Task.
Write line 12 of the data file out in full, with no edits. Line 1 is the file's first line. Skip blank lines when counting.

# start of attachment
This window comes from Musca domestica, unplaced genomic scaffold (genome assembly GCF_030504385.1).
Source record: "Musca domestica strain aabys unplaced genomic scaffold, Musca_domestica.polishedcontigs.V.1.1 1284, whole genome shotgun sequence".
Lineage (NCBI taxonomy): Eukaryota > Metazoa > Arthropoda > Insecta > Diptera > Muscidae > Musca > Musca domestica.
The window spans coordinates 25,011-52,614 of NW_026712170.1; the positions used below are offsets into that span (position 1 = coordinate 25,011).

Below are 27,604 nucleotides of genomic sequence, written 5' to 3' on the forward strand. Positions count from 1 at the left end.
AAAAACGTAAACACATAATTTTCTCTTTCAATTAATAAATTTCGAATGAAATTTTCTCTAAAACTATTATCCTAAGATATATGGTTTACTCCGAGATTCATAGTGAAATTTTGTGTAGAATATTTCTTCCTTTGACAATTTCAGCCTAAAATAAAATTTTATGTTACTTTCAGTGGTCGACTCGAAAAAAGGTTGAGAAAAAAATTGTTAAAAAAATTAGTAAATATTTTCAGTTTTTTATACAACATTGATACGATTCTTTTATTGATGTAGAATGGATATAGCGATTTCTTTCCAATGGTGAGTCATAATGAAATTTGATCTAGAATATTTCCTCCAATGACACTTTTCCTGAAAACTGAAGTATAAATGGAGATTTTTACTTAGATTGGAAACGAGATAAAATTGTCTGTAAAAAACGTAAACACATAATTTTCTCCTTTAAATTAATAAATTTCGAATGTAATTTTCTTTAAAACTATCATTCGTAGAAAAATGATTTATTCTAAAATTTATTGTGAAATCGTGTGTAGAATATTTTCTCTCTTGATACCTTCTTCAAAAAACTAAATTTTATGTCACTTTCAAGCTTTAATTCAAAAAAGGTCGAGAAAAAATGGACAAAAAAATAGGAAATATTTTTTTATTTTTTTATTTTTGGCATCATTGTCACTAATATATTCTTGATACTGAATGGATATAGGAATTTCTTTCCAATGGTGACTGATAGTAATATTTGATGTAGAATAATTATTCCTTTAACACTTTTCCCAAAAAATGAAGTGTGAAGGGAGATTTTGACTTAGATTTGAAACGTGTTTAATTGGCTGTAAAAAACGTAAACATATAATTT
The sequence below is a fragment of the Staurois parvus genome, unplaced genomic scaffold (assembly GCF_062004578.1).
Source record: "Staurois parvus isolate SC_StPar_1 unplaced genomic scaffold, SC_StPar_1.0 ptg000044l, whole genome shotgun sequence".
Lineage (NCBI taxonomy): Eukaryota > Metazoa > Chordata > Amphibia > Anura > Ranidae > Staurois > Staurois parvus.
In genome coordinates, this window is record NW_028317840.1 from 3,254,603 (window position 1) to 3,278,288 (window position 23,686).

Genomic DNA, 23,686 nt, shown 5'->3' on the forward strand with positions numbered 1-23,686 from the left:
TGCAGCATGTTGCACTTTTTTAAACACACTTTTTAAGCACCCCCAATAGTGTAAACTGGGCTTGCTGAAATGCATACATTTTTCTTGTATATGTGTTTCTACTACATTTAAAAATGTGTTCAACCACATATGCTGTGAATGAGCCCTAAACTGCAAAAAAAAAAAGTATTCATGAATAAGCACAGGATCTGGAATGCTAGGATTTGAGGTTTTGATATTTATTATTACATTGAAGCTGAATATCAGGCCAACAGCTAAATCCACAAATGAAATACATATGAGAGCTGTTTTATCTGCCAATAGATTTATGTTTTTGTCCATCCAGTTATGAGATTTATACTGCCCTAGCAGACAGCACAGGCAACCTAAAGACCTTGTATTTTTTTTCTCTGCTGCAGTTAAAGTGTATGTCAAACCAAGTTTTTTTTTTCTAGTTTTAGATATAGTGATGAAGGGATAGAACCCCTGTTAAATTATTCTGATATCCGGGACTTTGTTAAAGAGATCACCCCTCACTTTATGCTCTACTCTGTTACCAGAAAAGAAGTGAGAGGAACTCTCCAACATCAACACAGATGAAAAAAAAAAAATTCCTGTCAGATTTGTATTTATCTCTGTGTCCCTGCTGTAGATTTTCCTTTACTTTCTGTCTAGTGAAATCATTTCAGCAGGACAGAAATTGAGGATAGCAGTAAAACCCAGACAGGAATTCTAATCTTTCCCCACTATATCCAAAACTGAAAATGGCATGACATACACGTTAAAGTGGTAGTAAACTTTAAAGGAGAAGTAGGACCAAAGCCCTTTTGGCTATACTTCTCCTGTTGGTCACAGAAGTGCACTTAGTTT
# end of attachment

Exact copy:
TGCAGCATGTTGCACTTTTTTAAACACACTTTTTAAGCACCCCCAATAGTGTAAACTGGGCTTGCTGAAATGCATACATTTTTCTTGTATATGTGTTTCTACTACATTTAAAAATGTGTTCAACCACATATGCTGTGAATGAGCCCTAAACTGCAAAAAAAAAAAGTATTCATGAATAAGCACAGGATCTGGAATGCTAGGATTTGAGGTTTTGATATTTATTATTACATTGAAGCTGAATATCAGGCCAACAGCTAAATCCACAAATGAAATACATATGAGAGCTGTTTTATCTGCCAATAGATTTATGTTTTTGTCCATCCAGTTATGAGATTTATACTGCCCTAGCAGACAGCACAGGCAACCTAAAGACCTTGTATTTTTTTTCTCTGCTGCAGTTAAAGTGTATGTCAAACCAAGTTTTTTTTTTCTAGTTTTAGATATAGTGATGAAGGGATAGAACCCCTGTTAAATTATTCTGATATCCGGGACTTTGTTAAAGAGATCACCCCTCACTTTATGCTCTACTCTGTTACCAGAAAAGAAGTGAGAGGAACTCTCCAACATCAACACAGATGAAAAAAAAAAAATTCCTGTCAGATTTGTATTTATCTCTGTGTCCCTGCTGTAGATTTTCCTTTACTTTCTGTCTAGTGAAATCATTTCAGCAGGACAGAAATTGAGGATAGCAGTAAAACCCAGACAGGAATTCTAATCTTTCCCCACTATATCCAAAACTGAAAATGGCATGACATACACGTTAAAGTGGTAGTAAACTTTAAAGGAGAAGTAGGACCAAAGCCCTTTTGGCTATACTTCTCCTGTTGGTCACAGAAGTGCACTTAGTTT